Conservative brains employ all of the moral foundations in relatively equal balance.  Liberal brains employ about half of them, and of host mostly just care.

This explains why conservatives understand liberals better than liberals understand conservatives.

When I speak to liberal audiences about the three “binding” foundations – Loyalty, Authority, Sanctity – I find that many in the audience don’t just fail to resonate; they actively reject these concerns as immoral. Loyalty to a group shrinks the moral circle; it is the basis of racism and exclusion, they say. Authority is oppression. Sanctity is religious mumbo-jumbo whose only function is to suppress female sexuality and justify homophobia.

In a study I did with Jesse Graham and Brian Nosek, we tested how well liberals and conservatives could understand each other. We asked more than two thousand American visitors to fill out the Moral Foundations Qyestionnaire. One-third of the time they were asked to fill it out normally, answering as themselves. One-third of the time they were asked to fill it out as they think a “typical liberal” would respond. One-third of the time they were asked to fill it out as a “typical conservative” would respond. This design allowed us to examine the stereotypes that each side held about the other. More important, it allowed us to assess how accurate they were by comparing people’s expectations about “typical” partisans to the actual responses from partisans on the left and the right)’ Who was best able to pretend to be the other?

The results were clear and consistent. Moderates and conservatives were most accurate in their predictions, whether they were pretending to be liberals or conservatives. Liberals were the least accurate, especially those who described themselves as “very liberal.” The biggest errors in the whole study came when liberals answered the Care and Fairness questions while pretending to be conservatives. When faced with questions such as “One of the worst things a person could do is hurt a defenseless animal” or ”Justice is the most important requirement for a society,” liberals assumed that conservatives would disagree. If you have a moral matrix built primarily on intuitions about care and fairness (as equality), and you listen to the Reagan [i.e., conservative] narrative, what else could you think? Reagan seems completely unconcerned about the welfare of drug addicts, poor people, and gay people. He’s more interested in fighting wars and telling people how to run their sex lives.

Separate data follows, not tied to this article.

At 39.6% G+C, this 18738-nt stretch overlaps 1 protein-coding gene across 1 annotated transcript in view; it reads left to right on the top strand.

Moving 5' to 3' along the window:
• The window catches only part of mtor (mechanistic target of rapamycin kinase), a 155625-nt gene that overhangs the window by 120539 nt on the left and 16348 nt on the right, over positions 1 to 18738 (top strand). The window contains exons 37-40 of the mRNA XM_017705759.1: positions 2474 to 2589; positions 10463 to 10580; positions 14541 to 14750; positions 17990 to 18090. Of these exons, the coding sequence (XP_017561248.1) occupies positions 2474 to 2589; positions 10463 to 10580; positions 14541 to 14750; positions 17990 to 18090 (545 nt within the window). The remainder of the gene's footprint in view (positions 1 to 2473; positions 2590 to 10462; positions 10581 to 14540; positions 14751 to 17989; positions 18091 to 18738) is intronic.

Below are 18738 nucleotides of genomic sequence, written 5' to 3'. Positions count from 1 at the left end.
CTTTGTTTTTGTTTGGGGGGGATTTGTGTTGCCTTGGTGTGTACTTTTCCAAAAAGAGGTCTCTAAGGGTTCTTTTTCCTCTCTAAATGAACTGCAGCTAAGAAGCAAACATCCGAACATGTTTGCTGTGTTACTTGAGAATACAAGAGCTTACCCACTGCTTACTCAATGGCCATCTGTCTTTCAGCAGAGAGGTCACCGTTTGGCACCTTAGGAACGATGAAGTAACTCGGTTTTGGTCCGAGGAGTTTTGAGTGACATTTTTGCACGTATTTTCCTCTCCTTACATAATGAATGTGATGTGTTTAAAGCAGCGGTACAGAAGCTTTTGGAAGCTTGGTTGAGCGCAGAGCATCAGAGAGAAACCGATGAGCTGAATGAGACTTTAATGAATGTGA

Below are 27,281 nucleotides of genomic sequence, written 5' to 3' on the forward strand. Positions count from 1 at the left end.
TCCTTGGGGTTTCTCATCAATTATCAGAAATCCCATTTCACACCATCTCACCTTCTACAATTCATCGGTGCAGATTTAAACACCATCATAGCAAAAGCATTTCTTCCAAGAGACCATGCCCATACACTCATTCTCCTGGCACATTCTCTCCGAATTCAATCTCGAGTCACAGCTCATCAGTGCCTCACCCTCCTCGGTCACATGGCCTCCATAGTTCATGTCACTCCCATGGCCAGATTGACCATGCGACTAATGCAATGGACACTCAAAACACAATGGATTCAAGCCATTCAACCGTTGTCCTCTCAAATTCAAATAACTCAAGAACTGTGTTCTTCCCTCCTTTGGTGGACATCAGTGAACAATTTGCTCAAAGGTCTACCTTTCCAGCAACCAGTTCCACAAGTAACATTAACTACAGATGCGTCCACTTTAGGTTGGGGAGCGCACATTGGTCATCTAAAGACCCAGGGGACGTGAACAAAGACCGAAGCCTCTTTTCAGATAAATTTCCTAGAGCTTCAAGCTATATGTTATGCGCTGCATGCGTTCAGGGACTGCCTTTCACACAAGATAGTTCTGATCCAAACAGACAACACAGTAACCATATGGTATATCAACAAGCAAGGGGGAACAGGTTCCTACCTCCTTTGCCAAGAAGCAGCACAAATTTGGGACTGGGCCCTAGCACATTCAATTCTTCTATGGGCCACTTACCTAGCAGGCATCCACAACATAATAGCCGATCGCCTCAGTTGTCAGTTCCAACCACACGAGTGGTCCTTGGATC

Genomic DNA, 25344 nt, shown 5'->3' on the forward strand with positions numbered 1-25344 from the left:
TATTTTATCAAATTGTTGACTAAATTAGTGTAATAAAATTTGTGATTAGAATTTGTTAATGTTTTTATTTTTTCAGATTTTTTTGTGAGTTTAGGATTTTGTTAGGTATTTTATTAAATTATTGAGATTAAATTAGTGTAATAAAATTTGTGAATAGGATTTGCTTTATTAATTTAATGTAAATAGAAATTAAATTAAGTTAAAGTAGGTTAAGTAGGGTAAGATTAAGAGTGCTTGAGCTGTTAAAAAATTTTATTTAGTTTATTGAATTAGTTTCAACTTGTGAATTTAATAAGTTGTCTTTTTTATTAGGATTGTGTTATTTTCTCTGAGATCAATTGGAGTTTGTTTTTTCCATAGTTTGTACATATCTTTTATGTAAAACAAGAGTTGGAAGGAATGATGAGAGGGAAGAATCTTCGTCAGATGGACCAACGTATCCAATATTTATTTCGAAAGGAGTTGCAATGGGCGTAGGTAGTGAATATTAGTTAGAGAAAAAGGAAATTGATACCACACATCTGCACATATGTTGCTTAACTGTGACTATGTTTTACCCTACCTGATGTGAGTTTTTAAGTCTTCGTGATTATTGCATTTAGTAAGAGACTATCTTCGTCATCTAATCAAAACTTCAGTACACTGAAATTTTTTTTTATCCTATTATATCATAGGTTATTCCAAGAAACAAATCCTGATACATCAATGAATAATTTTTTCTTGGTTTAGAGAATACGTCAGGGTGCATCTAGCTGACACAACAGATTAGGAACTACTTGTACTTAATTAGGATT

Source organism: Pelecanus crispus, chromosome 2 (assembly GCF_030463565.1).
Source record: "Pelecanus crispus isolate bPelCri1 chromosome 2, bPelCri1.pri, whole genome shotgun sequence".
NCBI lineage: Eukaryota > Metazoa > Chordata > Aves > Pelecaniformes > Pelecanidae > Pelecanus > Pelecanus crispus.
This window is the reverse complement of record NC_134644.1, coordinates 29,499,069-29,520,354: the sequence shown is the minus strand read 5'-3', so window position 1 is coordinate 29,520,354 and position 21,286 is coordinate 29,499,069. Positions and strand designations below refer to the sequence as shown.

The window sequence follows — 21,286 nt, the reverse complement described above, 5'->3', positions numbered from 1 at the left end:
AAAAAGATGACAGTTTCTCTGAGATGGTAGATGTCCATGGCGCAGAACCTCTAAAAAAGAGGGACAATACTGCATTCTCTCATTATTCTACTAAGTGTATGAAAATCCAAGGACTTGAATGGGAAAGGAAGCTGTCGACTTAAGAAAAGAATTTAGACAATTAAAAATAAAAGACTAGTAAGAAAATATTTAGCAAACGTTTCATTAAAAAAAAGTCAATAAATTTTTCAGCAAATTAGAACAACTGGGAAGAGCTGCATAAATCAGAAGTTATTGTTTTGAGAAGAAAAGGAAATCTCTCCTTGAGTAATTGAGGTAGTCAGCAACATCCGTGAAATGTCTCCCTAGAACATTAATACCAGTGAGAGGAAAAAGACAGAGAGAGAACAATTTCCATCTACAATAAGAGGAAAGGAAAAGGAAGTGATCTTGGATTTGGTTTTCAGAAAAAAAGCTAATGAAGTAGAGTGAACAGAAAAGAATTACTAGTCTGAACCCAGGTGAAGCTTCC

If you don’t see that Reagan is pursuing positive values of Loyalty, Authority, and Sanctity, you almost have to conclude that Republicans see no positive value in Care and Fairness. You might even go as far as Michael Feingold, a theater critic for the liberal newspaper the Village Voice, when he wrote:

Republicans don’t believe in the imagination, partly because so few of them have one, but mostly because it gets in the way of their chosen work, which is to destroy the human race and the planet. Human beings, who have imaginations, can see a recipe for disaster in the making; Republicans, whose goal in life is to profit from disaster and who don’t give a hoot about human beings, either can’t or won’t. Which is why I personally think they should be exterminated before they causeany more harm)3